So Batman sits back on the flower and Robin and Tal-Dar go about storming the castle, using Tal-Dar’s strategy. And it goes pretty well. They get into the castle and start beating up the goons, getting closer and closer to the Star-Stone and the final show-down with Zan-Rak. And in the end, Tal-Dar manages to get into the room where the Star-Stone is being held, and he has his climactic battle with Zan-Rak, managing to free the Star-Stone from the device they’ve used to cage it. That is until Zan-Rak pulls a gun and is about to shoot Tal-Dar point blank. At which point Batman comes flying out of nowhere and does a crazy double-knee kick to Zan-Rak’s back, knocking him out. Turns out he was faking his crazy space illness, and it was all an elaborate ruse to show Tal-Dar that the true crime-fighter was inside all along. So Tal-Dar drops them off back on Earth, seemingly nowhere near Gotham City, and everyone lives happily ever after.
This was a weird one folks. It was my first real forray into the world of “Space Batman,” and I’m not sure if I’m really a fan of that subgenre. There were some silly moments that I really liked, but over all it just fell a little flat for me. The central premise, of a goofy alien showing up and making Batman teach him how to be a hero was pretty funny, and I really loved how blase everyone was about the existence of aliens and their trip to a new life-sustaining planet just to solve a crime. But it just didn’t work for me. Tal-Dar was super boring. I kind of liked him on Earth, when he was a pompous ass accidentally getting press in Gotham, but when it turned out to be an act, and he just became this neurotic little mess second-guessing everything he does he got a lot less interesting. Who knows, maybe as the series goes on and I end up finding more crazy sci-fi stories I’ll learn to love them, but this one really didn’t do much for me.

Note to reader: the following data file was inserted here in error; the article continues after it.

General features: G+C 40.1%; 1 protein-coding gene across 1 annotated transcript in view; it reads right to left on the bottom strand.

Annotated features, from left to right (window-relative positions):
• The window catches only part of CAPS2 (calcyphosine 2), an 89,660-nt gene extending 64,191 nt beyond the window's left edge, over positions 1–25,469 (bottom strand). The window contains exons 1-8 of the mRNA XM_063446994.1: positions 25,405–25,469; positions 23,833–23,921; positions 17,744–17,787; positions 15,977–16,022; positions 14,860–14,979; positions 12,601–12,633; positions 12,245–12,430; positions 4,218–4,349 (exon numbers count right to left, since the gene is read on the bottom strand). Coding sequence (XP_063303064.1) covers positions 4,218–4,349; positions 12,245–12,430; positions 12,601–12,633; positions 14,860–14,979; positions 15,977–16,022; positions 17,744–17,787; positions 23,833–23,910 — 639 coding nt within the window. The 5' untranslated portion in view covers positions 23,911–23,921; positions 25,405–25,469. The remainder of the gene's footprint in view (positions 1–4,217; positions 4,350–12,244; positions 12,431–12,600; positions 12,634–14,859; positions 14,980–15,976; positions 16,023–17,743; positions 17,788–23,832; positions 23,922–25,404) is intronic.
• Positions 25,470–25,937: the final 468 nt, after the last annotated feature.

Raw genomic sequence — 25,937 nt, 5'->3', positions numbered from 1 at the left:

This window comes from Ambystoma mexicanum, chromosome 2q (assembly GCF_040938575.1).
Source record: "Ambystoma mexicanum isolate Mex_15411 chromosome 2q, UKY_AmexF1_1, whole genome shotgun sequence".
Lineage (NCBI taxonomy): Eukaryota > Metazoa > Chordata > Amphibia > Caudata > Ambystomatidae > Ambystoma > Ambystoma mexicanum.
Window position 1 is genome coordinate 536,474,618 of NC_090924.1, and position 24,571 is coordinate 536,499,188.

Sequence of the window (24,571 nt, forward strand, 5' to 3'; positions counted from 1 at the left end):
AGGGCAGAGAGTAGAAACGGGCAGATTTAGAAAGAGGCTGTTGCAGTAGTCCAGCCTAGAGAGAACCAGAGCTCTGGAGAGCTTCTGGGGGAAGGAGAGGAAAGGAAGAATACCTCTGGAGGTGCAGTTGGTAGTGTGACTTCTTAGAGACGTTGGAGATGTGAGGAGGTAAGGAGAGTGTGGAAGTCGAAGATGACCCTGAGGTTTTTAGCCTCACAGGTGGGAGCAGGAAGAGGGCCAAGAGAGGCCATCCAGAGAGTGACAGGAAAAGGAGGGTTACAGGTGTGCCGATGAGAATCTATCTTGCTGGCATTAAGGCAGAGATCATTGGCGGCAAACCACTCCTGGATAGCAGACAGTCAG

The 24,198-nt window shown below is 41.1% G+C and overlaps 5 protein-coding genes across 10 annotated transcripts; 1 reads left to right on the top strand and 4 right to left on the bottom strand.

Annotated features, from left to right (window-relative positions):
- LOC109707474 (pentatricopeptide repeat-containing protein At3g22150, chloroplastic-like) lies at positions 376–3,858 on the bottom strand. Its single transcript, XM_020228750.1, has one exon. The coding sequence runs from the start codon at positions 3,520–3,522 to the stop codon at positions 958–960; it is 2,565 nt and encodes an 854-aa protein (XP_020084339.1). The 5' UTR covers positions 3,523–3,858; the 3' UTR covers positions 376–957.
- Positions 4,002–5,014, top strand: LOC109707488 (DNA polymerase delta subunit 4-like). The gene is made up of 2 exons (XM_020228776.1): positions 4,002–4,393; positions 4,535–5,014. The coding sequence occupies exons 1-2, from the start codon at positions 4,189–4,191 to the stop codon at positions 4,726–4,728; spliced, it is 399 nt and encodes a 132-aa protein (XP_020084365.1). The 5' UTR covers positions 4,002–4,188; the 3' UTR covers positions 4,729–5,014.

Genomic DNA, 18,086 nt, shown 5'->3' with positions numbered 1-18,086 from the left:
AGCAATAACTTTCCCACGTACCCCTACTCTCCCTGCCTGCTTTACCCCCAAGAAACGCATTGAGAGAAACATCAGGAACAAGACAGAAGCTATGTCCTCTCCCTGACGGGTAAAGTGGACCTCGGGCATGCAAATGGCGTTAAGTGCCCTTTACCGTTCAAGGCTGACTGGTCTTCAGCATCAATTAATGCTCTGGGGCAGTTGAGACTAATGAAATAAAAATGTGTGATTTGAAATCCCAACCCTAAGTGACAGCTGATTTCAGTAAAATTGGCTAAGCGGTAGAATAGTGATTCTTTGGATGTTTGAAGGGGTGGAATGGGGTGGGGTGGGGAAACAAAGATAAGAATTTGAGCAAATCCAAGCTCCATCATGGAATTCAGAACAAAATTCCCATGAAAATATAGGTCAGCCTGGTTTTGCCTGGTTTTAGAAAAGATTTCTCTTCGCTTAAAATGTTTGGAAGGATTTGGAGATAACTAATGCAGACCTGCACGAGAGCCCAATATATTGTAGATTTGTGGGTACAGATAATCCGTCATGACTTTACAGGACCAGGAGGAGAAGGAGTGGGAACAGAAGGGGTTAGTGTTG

“Batman’s Interplanetary Rival” was written by Bill Finger and drawn by Sheldon Moldoff, 1960.
Categories: Bat Signal